Collaborative Intelligent Radio Systems for Congested Wireless Environments
Dr. Laneman, Department of Electrical Engineering
The Citizens Broadband Radio Service (CBRS), currently targeting a radio frequency (RF) band centered around 3.5 GHz, represents a breakthrough in wireless technology and policy in the United States. For the first time, widespread commercial cellular networks based upon LTE technology will intelligently utilize RF spectrum that has otherwise been exclusively reserved for government systems like Navy radars. As RF spectrum becomes more crowded, and sharing spectrum among very different commercial and government systems becomes the norm, wireless system engineers need to build radios and network services that are much more context-aware and collaborative compared to current designs, basically redesigning such systems from the ground up to be more resilient to interference in congested environments.
To address problems in this space, our team has been developing prototypes, models, and algorithms for what is being called a collaborative intelligent radio system (CIRS). A CIRS needs to be able to sense what is going on in the RF spectrum in and around its intended band of operation, and then adaptive its transmission formats and receiver signal processing algorithms accordingly. Our radio prototypes are based upon software-defined radio (SDR), with which our team has extensive experience. Student projects involve learning how to use and develop for the prototyping platform, designing and implementing a set of new features, and testing and demonstrating those features to the group.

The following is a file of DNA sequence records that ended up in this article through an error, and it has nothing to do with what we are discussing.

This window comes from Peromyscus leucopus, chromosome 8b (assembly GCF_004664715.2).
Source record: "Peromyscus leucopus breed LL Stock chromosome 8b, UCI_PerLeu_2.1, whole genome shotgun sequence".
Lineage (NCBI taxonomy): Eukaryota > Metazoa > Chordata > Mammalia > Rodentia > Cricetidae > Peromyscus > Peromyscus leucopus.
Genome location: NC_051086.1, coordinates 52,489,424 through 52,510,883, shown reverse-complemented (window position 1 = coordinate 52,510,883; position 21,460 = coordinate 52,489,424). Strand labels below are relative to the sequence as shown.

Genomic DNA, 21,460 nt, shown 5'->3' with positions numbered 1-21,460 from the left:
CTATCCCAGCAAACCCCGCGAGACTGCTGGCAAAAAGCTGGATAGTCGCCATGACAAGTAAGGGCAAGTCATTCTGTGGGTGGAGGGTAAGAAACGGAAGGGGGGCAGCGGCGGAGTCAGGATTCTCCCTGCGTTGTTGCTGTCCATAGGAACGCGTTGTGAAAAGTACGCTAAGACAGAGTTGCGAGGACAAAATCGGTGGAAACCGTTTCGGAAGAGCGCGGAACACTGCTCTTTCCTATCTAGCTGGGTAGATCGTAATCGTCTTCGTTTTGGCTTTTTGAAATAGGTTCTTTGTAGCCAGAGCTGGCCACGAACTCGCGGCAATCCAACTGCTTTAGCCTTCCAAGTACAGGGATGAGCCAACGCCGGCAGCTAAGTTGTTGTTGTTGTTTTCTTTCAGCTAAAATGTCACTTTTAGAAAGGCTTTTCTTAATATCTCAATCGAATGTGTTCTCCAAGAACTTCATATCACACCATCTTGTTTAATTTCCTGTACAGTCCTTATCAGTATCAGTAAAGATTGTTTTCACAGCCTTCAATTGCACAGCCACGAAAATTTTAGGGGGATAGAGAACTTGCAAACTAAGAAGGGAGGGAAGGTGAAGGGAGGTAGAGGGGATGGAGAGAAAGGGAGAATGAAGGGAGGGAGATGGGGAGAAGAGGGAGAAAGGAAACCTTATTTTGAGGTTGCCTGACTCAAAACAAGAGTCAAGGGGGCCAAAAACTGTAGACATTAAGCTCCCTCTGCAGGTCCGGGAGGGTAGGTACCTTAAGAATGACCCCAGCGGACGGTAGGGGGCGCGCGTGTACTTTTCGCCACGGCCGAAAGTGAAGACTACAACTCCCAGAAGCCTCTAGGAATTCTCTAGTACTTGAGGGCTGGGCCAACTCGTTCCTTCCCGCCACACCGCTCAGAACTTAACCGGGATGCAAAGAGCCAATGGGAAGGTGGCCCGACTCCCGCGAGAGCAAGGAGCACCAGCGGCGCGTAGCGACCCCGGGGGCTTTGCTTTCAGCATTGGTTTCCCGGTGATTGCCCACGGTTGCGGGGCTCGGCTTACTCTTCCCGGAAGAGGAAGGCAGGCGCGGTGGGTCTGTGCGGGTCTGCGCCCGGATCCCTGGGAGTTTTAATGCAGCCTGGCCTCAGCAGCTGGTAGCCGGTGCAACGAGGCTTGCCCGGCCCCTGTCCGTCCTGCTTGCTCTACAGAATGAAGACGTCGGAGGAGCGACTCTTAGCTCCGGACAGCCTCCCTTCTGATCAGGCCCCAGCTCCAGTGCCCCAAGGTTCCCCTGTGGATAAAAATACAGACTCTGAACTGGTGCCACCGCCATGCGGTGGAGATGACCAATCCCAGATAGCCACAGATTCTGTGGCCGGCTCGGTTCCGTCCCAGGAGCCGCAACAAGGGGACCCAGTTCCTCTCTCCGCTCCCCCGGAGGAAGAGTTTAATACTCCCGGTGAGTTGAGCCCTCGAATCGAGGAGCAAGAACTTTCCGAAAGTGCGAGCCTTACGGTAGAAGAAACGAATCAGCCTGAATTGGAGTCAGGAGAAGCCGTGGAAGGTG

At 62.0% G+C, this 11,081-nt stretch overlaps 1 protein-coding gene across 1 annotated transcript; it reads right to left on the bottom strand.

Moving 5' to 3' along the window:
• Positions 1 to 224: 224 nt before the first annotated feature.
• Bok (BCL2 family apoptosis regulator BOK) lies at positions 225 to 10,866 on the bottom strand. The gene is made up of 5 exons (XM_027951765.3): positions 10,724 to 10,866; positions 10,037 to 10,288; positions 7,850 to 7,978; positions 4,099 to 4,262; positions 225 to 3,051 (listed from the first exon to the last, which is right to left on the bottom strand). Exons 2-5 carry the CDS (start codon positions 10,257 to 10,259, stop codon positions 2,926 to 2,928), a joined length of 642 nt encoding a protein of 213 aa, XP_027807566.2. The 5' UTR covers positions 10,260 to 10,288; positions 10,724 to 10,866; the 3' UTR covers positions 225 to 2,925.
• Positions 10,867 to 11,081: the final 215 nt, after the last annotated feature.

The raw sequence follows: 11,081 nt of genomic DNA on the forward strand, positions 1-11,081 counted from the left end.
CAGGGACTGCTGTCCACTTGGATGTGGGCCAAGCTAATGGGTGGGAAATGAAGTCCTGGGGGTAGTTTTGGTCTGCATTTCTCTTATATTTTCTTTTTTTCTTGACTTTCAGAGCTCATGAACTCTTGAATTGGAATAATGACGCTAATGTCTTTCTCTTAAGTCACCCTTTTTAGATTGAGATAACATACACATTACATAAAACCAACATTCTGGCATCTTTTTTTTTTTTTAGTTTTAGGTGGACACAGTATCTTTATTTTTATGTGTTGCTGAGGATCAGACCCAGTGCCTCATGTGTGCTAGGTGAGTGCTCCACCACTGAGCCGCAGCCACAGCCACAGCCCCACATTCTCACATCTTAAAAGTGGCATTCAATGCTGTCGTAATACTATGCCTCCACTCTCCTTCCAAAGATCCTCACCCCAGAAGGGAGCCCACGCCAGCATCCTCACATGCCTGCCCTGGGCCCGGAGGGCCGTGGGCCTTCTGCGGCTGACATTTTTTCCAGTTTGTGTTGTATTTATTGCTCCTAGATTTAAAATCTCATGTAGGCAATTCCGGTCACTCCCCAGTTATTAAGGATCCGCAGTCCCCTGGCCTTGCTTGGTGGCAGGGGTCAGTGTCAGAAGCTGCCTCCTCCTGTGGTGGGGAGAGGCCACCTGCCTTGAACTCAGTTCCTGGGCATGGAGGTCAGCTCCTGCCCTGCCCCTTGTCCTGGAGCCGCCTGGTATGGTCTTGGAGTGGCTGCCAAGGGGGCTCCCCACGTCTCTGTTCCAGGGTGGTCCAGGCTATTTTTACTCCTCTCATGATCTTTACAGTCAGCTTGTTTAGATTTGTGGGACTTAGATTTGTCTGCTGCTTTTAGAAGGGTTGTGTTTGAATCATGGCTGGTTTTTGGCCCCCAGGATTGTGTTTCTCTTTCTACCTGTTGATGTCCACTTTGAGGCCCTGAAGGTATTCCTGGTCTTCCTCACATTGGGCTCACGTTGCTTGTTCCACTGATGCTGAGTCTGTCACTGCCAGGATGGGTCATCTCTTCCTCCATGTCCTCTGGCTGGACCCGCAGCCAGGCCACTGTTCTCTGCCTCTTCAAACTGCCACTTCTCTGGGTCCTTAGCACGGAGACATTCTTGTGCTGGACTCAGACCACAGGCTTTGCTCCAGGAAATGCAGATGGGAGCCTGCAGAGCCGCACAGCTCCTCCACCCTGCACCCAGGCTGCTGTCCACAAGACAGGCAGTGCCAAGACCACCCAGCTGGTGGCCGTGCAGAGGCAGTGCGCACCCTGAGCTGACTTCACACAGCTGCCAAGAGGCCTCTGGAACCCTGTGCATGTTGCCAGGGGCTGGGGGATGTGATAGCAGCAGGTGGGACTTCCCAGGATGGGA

The REU student will work with graduate students, a software engineer, and the faculty advisor to develop and test new radio models and signal processing algorithms for CIRS. Opportunities to develop courseware and participate in the DARPA Spectrum Collaboration Challenge will also be available during the Summer and beyond.